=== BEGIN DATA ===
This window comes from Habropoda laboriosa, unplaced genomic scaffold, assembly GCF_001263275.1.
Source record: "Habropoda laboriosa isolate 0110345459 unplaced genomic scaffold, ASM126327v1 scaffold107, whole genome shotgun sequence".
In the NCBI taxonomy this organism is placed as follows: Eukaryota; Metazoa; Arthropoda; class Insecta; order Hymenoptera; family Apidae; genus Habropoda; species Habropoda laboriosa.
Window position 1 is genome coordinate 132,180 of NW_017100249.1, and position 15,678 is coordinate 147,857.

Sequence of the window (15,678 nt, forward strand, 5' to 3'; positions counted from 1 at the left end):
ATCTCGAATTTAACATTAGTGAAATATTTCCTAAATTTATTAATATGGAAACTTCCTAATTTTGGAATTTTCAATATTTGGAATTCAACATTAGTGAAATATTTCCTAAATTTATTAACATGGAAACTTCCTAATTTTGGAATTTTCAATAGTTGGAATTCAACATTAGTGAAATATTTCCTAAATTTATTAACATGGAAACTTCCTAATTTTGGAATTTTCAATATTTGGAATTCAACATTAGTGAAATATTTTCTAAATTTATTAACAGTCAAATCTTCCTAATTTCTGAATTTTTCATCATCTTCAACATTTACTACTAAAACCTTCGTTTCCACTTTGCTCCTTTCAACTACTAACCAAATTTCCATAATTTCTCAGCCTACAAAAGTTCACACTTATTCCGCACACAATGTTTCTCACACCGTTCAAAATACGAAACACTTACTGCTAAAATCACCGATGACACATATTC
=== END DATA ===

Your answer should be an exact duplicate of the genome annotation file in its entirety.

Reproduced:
This window comes from Habropoda laboriosa, unplaced genomic scaffold, assembly GCF_001263275.1.
Source record: "Habropoda laboriosa isolate 0110345459 unplaced genomic scaffold, ASM126327v1 scaffold107, whole genome shotgun sequence".
In the NCBI taxonomy this organism is placed as follows: Eukaryota; Metazoa; Arthropoda; class Insecta; order Hymenoptera; family Apidae; genus Habropoda; species Habropoda laboriosa.
Window position 1 is genome coordinate 132,180 of NW_017100249.1, and position 15,678 is coordinate 147,857.

Sequence of the window (15,678 nt, forward strand, 5' to 3'; positions counted from 1 at the left end):
ATCTCGAATTTAACATTAGTGAAATATTTCCTAAATTTATTAATATGGAAACTTCCTAATTTTGGAATTTTCAATATTTGGAATTCAACATTAGTGAAATATTTCCTAAATTTATTAACATGGAAACTTCCTAATTTTGGAATTTTCAATAGTTGGAATTCAACATTAGTGAAATATTTCCTAAATTTATTAACATGGAAACTTCCTAATTTTGGAATTTTCAATATTTGGAATTCAACATTAGTGAAATATTTTCTAAATTTATTAACAGTCAAATCTTCCTAATTTCTGAATTTTTCATCATCTTCAACATTTACTACTAAAACCTTCGTTTCCACTTTGCTCCTTTCAACTACTAACCAAATTTCCATAATTTCTCAGCCTACAAAAGTTCACACTTATTCCGCACACAATGTTTCTCACACCGTTCAAAATACGAAACACTTACTGCTAAAATCACCGATGACACATATTC